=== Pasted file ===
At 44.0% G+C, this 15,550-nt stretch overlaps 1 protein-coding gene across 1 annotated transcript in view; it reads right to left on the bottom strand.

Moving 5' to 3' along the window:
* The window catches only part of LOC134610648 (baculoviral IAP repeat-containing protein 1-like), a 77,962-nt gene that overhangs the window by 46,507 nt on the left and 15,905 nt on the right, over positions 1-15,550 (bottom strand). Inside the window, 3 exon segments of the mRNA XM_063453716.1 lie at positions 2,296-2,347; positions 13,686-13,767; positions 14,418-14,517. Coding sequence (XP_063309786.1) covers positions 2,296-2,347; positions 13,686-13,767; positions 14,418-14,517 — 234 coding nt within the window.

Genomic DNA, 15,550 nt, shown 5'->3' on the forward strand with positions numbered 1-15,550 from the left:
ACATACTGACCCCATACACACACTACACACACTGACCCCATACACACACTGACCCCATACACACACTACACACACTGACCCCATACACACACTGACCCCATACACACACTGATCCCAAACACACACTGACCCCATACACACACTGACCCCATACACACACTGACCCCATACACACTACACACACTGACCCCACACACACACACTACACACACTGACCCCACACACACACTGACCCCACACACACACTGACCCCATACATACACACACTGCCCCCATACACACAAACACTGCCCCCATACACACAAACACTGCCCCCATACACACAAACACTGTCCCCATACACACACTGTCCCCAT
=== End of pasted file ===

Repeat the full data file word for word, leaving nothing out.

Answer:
At 44.0% G+C, this 15,550-nt stretch overlaps 1 protein-coding gene across 1 annotated transcript in view; it reads right to left on the bottom strand.

Moving 5' to 3' along the window:
* The window catches only part of LOC134610648 (baculoviral IAP repeat-containing protein 1-like), a 77,962-nt gene that overhangs the window by 46,507 nt on the left and 15,905 nt on the right, over positions 1-15,550 (bottom strand). Inside the window, 3 exon segments of the mRNA XM_063453716.1 lie at positions 2,296-2,347; positions 13,686-13,767; positions 14,418-14,517. Coding sequence (XP_063309786.1) covers positions 2,296-2,347; positions 13,686-13,767; positions 14,418-14,517 — 234 coding nt within the window.

Genomic DNA, 15,550 nt, shown 5'->3' on the forward strand with positions numbered 1-15,550 from the left:
ACATACTGACCCCATACACACACTACACACACTGACCCCATACACACACTGACCCCATACACACACTACACACACTGACCCCATACACACACTGACCCCATACACACACTGATCCCAAACACACACTGACCCCATACACACACTGACCCCATACACACACTGACCCCATACACACTACACACACTGACCCCACACACACACACTACACACACTGACCCCACACACACACTGACCCCACACACACACTGACCCCATACATACACACACTGCCCCCATACACACAAACACTGCCCCCATACACACAAACACTGCCCCCATACACACAAACACTGTCCCCATACACACACTGTCCCCAT